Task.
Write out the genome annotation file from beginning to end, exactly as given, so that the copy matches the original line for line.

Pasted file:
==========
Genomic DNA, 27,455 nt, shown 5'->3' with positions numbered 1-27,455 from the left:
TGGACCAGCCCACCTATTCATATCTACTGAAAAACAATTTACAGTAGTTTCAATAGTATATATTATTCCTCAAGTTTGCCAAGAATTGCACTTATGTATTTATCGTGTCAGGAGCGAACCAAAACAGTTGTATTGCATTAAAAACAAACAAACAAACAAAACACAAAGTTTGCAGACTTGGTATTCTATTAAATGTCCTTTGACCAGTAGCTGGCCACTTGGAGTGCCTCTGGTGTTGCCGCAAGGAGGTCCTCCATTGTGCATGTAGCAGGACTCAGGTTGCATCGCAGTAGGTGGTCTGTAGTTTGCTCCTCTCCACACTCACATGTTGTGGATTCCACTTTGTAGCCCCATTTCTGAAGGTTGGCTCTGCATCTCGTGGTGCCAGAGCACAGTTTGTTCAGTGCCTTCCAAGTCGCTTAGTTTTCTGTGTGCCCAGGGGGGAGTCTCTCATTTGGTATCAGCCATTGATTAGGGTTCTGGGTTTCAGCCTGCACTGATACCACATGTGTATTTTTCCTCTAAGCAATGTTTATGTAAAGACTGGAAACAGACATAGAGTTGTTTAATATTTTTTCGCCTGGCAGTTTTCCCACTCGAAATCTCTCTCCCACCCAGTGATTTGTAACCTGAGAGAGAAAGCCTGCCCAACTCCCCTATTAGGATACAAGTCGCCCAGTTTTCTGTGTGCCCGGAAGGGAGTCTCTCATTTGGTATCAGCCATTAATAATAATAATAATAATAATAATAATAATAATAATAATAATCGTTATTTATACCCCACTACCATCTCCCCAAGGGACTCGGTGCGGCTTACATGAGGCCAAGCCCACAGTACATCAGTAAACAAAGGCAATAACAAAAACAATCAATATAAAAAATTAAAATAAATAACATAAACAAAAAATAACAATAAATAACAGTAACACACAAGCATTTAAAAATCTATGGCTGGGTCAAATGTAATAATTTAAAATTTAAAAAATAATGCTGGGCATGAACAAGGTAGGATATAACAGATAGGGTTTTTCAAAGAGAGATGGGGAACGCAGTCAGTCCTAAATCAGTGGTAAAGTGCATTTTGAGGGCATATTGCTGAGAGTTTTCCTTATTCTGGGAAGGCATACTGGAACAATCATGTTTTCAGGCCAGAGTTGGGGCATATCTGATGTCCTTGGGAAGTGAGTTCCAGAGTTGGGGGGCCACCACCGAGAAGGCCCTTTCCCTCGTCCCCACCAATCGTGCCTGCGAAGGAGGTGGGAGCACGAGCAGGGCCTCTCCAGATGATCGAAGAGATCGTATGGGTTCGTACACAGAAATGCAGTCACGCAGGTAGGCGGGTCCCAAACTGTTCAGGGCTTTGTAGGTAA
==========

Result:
Genomic DNA, 27,455 nt, shown 5'->3' with positions numbered 1-27,455 from the left:
TGGACCAGCCCACCTATTCATATCTACTGAAAAACAATTTACAGTAGTTTCAATAGTATATATTATTCCTCAAGTTTGCCAAGAATTGCACTTATGTATTTATCGTGTCAGGAGCGAACCAAAACAGTTGTATTGCATTAAAAACAAACAAACAAACAAAACACAAAGTTTGCAGACTTGGTATTCTATTAAATGTCCTTTGACCAGTAGCTGGCCACTTGGAGTGCCTCTGGTGTTGCCGCAAGGAGGTCCTCCATTGTGCATGTAGCAGGACTCAGGTTGCATCGCAGTAGGTGGTCTGTAGTTTGCTCCTCTCCACACTCACATGTTGTGGATTCCACTTTGTAGCCCCATTTCTGAAGGTTGGCTCTGCATCTCGTGGTGCCAGAGCACAGTTTGTTCAGTGCCTTCCAAGTCGCTTAGTTTTCTGTGTGCCCAGGGGGGAGTCTCTCATTTGGTATCAGCCATTGATTAGGGTTCTGGGTTTCAGCCTGCACTGATACCACATGTGTATTTTTCCTCTAAGCAATGTTTATGTAAAGACTGGAAACAGACATAGAGTTGTTTAATATTTTTTCGCCTGGCAGTTTTCCCACTCGAAATCTCTCTCCCACCCAGTGATTTGTAACCTGAGAGAGAAAGCCTGCCCAACTCCCCTATTAGGATACAAGTCGCCCAGTTTTCTGTGTGCCCGGAAGGGAGTCTCTCATTTGGTATCAGCCATTAATAATAATAATAATAATAATAATAATAATAATAATAATAATCGTTATTTATACCCCACTACCATCTCCCCAAGGGACTCGGTGCGGCTTACATGAGGCCAAGCCCACAGTACATCAGTAAACAAAGGCAATAACAAAAACAATCAATATAAAAAATTAAAATAAATAACATAAACAAAAAATAACAATAAATAACAGTAACACACAAGCATTTAAAAATCTATGGCTGGGTCAAATGTAATAATTTAAAATTTAAAAAATAATGCTGGGCATGAACAAGGTAGGATATAACAGATAGGGTTTTTCAAAGAGAGATGGGGAACGCAGTCAGTCCTAAATCAGTGGTAAAGTGCATTTTGAGGGCATATTGCTGAGAGTTTTCCTTATTCTGGGAAGGCATACTGGAACAATCATGTTTTCAGGCCAGAGTTGGGGCATATCTGATGTCCTTGGGAAGTGAGTTCCAGAGTTGGGGGGCCACCACCGAGAAGGCCCTTTCCCTCGTCCCCACCAATCGTGCCTGCGAAGGAGGTGGGAGCACGAGCAGGGCCTCTCCAGATGATCGAAGAGATCGTATGGGTTCGTACACAGAAATGCAGTCACGCAGGTAGGCGGGTCCCAAACTGTTCAGGGCTTTGTAGGTAA